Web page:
We can also develop insight into the constantly changing, impermanent nature of our bodies and minds and learn to let go. In fact the energy of the lungs is related to “letting go” — first remembering our breath, using our breath, relaxing our breath — then becoming aware and allowing the elements and nourishment to inform us.
The northeast Autumn with it’s cool temperatures and warmly-colored leaves is a good time to:
• eat hot foods
• eat gourd foods
• supplement with mullein
• get to bed early
• sweat in a sauna
• socialize locally.
OPTIONAL DAY-LONG OR PART-DAY PARTICIPATION (morning or afternoon session)
Sunday, May 20, 2018 10:00am to 4:00pm Early Learning Center, 1 New York Ave. (absolutely no walk-ins/no calls please)
Meditation teachers Ib’nallah S. Kazi and Cornelia Santschi will lead this donation-based NCMC program. (Bios on Leadership Page of website.)
This retreat will help the community to understand the need to cultivate the insight, instincts, and focus needed to navigate the growing uncertainty and instability manifesting in our world. You will take home meditation tools that will help you to reconnect to the inner guidance previously lost in the incessant noise of modern society.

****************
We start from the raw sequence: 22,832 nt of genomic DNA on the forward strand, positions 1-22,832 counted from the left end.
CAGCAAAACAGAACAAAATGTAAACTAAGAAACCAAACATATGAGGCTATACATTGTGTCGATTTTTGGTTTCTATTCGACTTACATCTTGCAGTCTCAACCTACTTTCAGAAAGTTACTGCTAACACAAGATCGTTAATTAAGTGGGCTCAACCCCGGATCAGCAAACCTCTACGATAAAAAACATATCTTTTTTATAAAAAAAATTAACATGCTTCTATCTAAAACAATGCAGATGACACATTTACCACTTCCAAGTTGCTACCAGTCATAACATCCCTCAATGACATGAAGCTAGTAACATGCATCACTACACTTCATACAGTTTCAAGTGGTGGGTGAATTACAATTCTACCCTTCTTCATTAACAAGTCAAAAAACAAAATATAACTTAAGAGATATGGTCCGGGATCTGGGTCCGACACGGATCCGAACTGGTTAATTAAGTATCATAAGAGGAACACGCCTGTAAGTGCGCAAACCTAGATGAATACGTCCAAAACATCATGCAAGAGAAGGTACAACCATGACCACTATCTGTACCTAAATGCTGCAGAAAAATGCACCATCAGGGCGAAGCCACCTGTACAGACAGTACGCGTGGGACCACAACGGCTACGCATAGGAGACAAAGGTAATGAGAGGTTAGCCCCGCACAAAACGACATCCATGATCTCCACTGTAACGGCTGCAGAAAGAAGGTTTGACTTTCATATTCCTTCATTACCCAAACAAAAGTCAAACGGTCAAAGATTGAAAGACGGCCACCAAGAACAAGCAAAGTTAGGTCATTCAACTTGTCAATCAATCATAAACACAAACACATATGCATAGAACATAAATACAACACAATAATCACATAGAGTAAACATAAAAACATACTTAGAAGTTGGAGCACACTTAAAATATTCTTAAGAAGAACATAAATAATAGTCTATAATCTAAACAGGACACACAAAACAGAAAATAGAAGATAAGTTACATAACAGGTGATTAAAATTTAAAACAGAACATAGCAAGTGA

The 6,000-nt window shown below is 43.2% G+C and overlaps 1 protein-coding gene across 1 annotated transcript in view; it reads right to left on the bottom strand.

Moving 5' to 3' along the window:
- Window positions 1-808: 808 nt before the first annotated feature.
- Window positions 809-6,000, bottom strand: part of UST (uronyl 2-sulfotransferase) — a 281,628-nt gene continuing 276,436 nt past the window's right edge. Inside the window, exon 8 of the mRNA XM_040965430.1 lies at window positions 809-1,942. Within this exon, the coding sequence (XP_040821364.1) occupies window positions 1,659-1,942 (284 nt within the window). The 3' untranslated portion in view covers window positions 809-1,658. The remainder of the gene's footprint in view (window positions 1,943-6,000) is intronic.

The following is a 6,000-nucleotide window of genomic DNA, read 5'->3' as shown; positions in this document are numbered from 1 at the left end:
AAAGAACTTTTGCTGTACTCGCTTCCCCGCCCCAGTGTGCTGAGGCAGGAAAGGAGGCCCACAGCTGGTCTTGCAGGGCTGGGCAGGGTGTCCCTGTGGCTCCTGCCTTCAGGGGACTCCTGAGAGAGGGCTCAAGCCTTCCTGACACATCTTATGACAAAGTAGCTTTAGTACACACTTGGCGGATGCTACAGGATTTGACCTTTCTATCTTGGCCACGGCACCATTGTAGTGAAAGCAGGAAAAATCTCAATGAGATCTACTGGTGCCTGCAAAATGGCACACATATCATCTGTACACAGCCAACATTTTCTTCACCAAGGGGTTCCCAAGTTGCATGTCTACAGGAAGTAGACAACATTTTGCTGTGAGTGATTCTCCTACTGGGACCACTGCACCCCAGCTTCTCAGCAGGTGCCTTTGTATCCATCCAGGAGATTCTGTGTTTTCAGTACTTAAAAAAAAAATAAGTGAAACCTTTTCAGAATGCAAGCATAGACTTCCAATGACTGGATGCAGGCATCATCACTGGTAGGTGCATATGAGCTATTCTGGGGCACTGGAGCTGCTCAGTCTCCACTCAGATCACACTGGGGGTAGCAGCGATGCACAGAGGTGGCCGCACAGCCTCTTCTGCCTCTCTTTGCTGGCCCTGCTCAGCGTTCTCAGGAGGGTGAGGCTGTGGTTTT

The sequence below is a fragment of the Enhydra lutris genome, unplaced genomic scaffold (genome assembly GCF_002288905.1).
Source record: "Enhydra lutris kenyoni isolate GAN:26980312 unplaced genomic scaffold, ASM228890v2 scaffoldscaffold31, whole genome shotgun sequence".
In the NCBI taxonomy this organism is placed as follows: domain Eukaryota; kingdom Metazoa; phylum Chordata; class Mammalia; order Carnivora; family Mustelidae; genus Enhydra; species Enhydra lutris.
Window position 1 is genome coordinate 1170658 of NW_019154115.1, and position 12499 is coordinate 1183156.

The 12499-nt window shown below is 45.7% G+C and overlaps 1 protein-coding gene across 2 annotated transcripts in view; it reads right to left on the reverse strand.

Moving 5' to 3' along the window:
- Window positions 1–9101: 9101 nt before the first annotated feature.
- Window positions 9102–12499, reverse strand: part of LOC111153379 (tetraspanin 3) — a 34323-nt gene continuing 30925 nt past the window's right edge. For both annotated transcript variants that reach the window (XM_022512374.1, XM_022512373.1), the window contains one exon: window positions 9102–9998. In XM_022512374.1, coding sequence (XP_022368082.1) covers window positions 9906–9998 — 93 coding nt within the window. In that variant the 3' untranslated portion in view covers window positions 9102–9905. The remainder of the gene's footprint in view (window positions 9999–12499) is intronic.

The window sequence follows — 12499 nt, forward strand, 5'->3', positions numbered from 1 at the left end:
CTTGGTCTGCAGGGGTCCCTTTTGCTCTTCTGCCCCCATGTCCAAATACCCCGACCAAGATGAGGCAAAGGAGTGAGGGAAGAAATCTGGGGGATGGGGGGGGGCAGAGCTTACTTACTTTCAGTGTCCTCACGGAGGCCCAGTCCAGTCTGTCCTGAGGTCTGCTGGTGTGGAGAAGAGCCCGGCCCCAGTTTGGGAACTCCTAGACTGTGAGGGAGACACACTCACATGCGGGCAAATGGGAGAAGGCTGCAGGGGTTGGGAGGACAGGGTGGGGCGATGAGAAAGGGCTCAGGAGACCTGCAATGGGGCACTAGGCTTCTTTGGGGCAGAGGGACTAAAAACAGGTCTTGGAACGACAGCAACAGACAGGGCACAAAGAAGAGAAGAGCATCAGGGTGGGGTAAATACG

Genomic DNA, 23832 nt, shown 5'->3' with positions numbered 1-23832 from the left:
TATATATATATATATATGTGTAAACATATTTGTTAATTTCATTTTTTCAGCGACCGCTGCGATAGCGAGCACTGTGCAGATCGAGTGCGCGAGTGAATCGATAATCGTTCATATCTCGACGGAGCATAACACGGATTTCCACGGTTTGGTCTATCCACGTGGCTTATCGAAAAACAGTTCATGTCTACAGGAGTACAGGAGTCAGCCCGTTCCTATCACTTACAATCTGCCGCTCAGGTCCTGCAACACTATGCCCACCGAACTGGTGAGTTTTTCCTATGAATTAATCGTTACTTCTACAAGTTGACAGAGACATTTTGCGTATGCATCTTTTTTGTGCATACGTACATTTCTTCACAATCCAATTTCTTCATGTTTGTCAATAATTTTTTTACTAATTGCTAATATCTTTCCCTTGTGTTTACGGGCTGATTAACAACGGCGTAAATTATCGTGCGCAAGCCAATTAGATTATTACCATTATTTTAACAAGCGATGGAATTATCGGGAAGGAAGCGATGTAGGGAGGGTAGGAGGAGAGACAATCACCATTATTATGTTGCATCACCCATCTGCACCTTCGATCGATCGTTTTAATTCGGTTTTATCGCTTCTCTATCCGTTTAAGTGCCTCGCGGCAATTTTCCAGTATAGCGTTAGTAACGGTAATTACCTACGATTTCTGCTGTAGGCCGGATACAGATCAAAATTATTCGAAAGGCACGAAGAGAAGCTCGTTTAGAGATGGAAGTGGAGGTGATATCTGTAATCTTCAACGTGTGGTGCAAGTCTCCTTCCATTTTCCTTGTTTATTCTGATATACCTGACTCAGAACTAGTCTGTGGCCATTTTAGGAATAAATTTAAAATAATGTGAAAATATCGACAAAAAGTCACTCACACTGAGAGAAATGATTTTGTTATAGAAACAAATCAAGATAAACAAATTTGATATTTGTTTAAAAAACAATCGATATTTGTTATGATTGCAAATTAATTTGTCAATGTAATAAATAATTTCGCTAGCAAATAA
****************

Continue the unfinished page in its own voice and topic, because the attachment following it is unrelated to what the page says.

Included will be guided meditations, qigong and yoga movement, an art as meditation session, a visual presentation, and discussion. NCMC instructors J. Javier Cruz and Jennifer Becher will provide assistance. The program is intended to be appropriate for beginners through experienced meditators. A seasonal vegan Medicine Meal will be prepared by Arelis Hernandez, a Newark urban farmer-meditator.
If the weather is nice we plan to spend much of the day in the spring breeze of the adjoining outdoor courtyard! It will be a unique opportunity to experience the setting of a state-of-the-art LEED-certified green building. The venue is an easy and direct .6 mile/11 minute walk from Newark Penn Station. Wheel-chair access.